Concerning Novicky's so-called "private patents," Tsuetaki testified in circuit court in support of his allegation that Novicky had coerced him into waiving his interest in those patents:

"I asked Mr. Novicky, what do you want me to do. What do I have to do in order that we can have production and satisfy our needs? * * * I had no choice but to sign this."

However, in his deposition in the Federal case filed by Syntex, Tsuetaki stated that about six months after the commencement of the employment agreement Novicky had offered him the private patents for $10,000. Tsuetaki stated that he simply did not wish to accept the offer. Again this contradicts the testimony in the instant case.

Further, regarding the alleged duress resulting from Tsuetaki's complete dependence on Novicky for the production of lenses due to a lack of other qualified employees, the Federal deposition revealed that Tsuetaki had actually opened a second laboratory, Paragon Research Corporation, before Novicky resigned. In the instant case, on the other hand, Tsuetaki had testified that he had "no desire" to open another laboratory facility and that Novicky would not have permitted him to hire an additional chemist.

In addition, in the circuit court, counsel for Tsuetaki referred to Novicky as having "extorted" the $3,000 received for preparation of the United States Food and Drug Administration file, claiming that the typing bills in conjunction with the preparation of the file had amounted to only $54. The actual bills, disgorged in the Federal court proceeding, totaled approximately $1,400.

In the section 72 petition Novicky also alleged that Syntex was an indispensable party to the circuit court case, based on Syntex' assertions in the Federal case that it had a proprietary interest in the subject matter of this case. Novicky's section 72 petition was supported by his affidavit and memorandum.

Tsuetaki filed a motion to dismiss the section 72 petition alleging that it was insufficient at law to state a claim for relief. The circuit court entered an order striking the section 72 petition on the basis that the newly discovered evidence could have been presented at the trial if Novicky had exercised due diligence.

First, we note that for purposes of a section 72 petition, as in other pleadings, failure to answer the allegations of the petition constitutes an admission. (Campbell v. Kaczmarek (1976), 39 Ill. App.3d 465, 350 N.E.2d 97.) Therefore, we must accept Novicky's allegations as true and the only issue before this court is whether the petition and its supporting affidavit adequately set forth facts to show that the trial court abused its discretion in denying the petition. (Colletti v. Schrieffer's Motor Service, Inc. (1962), 38 Ill. App.2d 128, 186 N.E.2d 659.) A court of review may disturb a trial court's decision regarding a section 72 petition only if it finds that the court abused its discretion. Stallworth v. Thomas (1980), 83 Ill. App.3d 747, 404 N.E.2d 554.

The criteria for a successful section 72 petition are well established. A party must demonstrate: (1) the existence of a meritorious defense or claim; (2) due diligence in presenting this defense or claim to the court in the original action; (3) that, through no fault of his own, an error was made or a defense or claim was not raised; and (4) due diligence in filing the petition. In addition, the petition must set forth specific factual allegations in support of each element in order to prevail. 83 Ill. App.3d 747, 404 N.E.2d 554.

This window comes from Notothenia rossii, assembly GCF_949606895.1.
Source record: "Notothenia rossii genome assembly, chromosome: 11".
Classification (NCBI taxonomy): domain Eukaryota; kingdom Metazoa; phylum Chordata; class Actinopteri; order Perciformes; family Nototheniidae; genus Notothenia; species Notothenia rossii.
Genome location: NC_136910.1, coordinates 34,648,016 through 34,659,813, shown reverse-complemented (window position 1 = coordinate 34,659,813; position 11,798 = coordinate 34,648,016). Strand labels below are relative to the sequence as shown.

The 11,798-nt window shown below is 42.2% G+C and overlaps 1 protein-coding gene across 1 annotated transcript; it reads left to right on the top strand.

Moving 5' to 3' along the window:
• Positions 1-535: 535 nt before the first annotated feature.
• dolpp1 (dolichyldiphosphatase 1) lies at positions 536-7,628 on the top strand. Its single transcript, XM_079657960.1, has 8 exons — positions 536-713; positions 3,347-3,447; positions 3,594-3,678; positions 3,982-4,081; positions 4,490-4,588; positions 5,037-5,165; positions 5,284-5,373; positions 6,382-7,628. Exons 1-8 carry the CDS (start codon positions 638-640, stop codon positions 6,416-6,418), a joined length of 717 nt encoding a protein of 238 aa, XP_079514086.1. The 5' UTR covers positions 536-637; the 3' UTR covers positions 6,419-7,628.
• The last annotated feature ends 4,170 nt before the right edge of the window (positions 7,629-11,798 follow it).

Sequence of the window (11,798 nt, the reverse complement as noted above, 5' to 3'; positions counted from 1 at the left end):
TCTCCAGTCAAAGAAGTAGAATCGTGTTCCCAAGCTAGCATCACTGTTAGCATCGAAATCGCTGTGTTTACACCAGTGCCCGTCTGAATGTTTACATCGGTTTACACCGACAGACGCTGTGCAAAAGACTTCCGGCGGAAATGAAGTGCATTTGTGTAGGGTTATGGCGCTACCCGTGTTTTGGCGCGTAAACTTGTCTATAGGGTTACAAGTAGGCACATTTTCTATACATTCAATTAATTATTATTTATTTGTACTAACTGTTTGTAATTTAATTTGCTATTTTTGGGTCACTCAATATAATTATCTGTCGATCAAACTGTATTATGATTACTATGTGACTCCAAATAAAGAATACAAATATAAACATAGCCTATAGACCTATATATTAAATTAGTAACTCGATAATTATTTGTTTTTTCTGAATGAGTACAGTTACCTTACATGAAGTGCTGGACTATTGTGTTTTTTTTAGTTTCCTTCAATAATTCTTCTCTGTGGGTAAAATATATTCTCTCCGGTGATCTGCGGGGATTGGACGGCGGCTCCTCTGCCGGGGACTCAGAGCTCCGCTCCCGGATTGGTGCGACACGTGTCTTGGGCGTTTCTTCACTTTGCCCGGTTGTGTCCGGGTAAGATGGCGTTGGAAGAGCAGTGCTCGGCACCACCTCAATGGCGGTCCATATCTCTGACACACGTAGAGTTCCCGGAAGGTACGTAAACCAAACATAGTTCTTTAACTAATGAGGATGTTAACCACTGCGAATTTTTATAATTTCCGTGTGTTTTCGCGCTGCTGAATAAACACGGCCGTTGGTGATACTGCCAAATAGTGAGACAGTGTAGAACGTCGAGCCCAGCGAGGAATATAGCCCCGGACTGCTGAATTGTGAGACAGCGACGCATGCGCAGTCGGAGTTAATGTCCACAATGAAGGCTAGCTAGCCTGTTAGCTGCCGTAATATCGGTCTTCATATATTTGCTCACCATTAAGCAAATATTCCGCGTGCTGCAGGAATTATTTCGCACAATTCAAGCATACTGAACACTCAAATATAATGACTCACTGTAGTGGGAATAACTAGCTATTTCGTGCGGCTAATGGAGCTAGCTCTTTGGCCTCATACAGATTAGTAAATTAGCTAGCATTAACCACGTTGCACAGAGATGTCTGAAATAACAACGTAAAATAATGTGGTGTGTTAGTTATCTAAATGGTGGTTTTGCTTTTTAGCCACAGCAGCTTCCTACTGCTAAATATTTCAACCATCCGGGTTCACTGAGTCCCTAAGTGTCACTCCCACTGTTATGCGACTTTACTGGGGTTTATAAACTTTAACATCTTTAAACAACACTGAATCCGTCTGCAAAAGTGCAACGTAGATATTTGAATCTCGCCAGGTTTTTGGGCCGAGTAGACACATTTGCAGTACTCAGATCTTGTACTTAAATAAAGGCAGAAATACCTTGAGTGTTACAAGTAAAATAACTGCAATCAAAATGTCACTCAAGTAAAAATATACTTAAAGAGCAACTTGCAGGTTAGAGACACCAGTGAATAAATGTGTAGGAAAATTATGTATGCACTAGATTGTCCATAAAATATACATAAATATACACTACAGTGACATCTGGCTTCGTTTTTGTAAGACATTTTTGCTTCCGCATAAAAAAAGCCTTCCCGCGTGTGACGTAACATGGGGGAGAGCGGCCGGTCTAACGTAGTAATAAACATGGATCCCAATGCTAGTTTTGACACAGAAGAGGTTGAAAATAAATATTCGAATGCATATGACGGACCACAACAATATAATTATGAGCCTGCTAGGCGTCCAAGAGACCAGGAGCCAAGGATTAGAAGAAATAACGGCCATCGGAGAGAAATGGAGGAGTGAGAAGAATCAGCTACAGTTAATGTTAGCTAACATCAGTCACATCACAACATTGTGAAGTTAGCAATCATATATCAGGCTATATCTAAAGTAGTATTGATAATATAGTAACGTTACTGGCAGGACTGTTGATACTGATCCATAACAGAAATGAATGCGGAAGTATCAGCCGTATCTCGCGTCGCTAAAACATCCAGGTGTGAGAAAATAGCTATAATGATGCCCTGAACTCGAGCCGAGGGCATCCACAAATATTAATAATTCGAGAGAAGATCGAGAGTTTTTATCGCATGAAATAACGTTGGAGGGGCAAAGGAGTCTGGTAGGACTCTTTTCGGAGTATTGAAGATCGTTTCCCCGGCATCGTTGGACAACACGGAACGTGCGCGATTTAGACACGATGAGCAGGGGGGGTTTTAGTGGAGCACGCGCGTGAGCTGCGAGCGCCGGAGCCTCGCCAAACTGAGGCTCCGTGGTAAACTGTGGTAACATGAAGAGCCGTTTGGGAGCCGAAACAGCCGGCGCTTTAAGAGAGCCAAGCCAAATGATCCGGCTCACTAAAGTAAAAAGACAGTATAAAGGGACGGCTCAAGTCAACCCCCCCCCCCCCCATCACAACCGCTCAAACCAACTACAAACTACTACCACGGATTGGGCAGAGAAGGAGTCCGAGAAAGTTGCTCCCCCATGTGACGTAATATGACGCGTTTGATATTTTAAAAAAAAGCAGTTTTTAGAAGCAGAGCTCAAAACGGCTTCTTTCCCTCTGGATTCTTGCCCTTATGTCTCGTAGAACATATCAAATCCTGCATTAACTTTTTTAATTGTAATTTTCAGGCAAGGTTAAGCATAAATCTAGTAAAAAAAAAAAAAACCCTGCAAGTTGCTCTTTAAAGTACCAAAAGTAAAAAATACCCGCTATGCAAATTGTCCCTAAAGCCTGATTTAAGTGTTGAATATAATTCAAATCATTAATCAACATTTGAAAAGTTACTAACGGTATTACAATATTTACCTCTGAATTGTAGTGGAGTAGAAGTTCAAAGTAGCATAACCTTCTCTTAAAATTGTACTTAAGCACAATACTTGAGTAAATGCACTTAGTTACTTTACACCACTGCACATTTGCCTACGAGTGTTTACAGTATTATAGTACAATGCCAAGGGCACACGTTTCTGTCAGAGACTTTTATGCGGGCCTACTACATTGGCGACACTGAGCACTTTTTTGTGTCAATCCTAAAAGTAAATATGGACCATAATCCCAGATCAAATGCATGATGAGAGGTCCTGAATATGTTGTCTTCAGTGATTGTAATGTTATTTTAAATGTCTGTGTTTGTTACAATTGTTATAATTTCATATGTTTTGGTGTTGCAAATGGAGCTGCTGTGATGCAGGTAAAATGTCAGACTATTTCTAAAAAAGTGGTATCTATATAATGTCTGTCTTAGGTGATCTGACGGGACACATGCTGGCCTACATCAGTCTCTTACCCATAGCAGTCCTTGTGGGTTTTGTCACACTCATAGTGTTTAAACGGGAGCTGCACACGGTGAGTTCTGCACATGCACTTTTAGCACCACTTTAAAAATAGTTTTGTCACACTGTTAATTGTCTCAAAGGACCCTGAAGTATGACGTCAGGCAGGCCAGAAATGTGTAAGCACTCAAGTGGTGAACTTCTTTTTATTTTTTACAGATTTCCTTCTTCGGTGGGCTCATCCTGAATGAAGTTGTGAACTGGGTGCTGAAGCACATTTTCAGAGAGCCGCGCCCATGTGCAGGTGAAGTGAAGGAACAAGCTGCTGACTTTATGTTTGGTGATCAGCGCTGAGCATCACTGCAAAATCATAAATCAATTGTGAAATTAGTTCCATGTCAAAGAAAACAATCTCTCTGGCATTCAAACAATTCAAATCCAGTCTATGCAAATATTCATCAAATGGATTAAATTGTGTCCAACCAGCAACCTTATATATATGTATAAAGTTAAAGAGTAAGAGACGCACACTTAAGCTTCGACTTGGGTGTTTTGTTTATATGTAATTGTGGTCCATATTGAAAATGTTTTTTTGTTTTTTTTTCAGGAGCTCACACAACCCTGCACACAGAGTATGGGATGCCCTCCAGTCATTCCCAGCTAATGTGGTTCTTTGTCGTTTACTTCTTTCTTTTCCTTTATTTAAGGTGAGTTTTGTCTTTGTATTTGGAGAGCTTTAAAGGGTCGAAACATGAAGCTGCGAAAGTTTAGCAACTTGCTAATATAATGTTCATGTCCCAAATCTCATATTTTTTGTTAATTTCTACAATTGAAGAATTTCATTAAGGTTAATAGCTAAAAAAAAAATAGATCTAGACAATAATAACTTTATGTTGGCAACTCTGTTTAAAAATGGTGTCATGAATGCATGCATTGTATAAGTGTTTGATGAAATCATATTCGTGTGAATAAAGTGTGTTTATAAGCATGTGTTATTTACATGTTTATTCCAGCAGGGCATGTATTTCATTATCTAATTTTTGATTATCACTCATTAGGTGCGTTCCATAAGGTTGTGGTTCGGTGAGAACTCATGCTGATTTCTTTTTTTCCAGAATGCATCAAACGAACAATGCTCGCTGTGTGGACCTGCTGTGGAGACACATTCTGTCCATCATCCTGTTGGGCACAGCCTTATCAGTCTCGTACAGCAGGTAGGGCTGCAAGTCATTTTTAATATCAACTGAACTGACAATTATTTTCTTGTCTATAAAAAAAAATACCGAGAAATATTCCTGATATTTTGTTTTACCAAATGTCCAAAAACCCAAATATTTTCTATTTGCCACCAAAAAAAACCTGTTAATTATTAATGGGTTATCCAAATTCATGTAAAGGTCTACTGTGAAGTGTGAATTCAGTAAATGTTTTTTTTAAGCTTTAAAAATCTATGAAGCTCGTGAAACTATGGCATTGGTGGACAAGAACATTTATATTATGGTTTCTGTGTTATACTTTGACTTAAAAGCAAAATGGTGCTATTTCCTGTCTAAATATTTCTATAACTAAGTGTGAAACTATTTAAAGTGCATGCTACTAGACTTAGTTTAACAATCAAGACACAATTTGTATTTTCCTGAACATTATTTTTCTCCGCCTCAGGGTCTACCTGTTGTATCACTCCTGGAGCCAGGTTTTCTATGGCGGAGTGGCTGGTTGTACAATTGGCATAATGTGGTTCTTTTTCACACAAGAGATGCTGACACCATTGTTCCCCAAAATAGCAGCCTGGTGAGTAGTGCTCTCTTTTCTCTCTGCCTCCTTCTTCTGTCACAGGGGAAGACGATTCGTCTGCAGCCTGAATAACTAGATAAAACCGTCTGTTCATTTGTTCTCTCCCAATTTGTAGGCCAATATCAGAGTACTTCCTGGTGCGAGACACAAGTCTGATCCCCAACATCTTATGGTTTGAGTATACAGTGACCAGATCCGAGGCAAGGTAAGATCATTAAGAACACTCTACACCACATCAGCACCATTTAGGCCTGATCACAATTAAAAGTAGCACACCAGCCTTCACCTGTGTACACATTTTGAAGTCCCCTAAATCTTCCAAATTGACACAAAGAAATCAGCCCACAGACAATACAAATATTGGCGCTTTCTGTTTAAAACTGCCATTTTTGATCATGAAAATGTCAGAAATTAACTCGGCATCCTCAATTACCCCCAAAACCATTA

The purpose of a section 72 petition is to permit the vacation of judgments where facts exist which, had they been known to the trial court, would have precluded the judgment. (Diacou v. Palos State Bank (1976), 65 Ill.2d 304, 357 N.E.2d 518; People v. Hinton (1972), 52 Ill.2d 239, 287 N.E.2d 657, cert. denied (1973), 410 U.S. 940, 35 L.Ed.2d 606, 93 S.Ct. 1404.) It must be a fact that influenced the court in its judgment but about which the court was in error. Further, the petitioner must demonstrate that through no fault or neglect of his own the error of fact could not have been discovered at the time of the original proceeding. (People v. Jennings (1971), 48 Ill.2d 295, 269 N.E.2d 474; People v. Stewart (1978), 66 Ill. App.3d 342, 383 N.E.2d 1179.) Section 72 is an appropriate remedy where the omission of a valid defense was caused by fraud, duress or excusable mistake. It is not intended to relieve a party of the consequences of his own negligence or mistake. Diacou v. Palos State Bank (1976), 65 Ill.2d 304, 357 N.E.2d 518; People v. Stewart (1978), 66 Ill. App.3d 342, 383 N.E.2d 1179.

• 1 It is our opinion that Novicky has alleged specific facts in his petition, recounted above, which could have led the circuit court to a different decision regarding the agreement between him and Tsuetaki, as well as the modifications of that agreement, had they been known at the time of judgment. The cornerstone of Tsuetaki's case was his claim of economic duress produced by Novicky's alleged refusal to produce sufficient material to fill Tsuetaki's orders for contact lenses. It was on this basis that the trial court held the modifications of the employment agreement to have been made under duress and therefore unenforceable. Depositions taken during discovery in the Syntex Federal case — the testimony of Tsuetaki himself as well as that of Bill Vranas, the two principal witnesses in the action against Novicky — refute this. Thus, we believe that Novicky has presented a meritorious defense and the initial requirement for a successful section 72 petition has been satisfied.